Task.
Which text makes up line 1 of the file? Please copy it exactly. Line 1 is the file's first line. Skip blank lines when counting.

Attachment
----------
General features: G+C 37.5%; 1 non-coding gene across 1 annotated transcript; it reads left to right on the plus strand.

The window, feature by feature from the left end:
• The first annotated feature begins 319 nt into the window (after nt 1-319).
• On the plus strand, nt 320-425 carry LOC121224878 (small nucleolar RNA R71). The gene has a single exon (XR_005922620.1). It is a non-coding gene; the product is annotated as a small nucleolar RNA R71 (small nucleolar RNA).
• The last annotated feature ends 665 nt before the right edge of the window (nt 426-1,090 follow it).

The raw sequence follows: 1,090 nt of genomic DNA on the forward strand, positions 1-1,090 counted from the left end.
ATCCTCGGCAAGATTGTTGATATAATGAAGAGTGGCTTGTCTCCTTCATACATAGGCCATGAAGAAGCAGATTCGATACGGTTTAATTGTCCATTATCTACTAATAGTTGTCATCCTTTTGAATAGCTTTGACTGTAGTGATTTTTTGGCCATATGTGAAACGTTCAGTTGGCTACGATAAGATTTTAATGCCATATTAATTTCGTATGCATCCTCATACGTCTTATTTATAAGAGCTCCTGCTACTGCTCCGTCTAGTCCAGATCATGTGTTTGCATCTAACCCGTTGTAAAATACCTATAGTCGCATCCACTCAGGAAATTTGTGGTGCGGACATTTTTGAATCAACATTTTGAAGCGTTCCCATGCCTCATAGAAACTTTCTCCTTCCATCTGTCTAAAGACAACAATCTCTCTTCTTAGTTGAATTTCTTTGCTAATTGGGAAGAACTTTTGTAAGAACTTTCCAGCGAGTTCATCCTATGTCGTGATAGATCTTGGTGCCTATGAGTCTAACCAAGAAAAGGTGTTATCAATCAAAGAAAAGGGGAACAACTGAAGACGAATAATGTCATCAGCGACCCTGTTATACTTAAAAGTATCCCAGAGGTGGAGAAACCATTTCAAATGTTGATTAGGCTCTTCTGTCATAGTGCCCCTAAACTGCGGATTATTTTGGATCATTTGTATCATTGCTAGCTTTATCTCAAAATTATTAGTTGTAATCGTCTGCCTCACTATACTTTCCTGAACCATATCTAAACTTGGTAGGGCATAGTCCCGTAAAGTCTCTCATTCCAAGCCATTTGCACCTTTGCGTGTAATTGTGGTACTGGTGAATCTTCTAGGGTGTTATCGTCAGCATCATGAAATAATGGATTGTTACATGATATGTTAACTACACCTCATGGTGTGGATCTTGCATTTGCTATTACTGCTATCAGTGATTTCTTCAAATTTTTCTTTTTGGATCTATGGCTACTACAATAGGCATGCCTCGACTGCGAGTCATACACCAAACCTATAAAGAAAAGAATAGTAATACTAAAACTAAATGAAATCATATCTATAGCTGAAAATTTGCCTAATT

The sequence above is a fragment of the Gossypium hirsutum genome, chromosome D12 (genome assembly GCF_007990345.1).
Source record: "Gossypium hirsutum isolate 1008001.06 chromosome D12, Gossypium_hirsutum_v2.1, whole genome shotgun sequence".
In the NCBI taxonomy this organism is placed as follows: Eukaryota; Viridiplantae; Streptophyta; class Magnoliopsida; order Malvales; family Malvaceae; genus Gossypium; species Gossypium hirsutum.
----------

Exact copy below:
General features: G+C 37.5%; 1 non-coding gene across 1 annotated transcript; it reads left to right on the plus strand.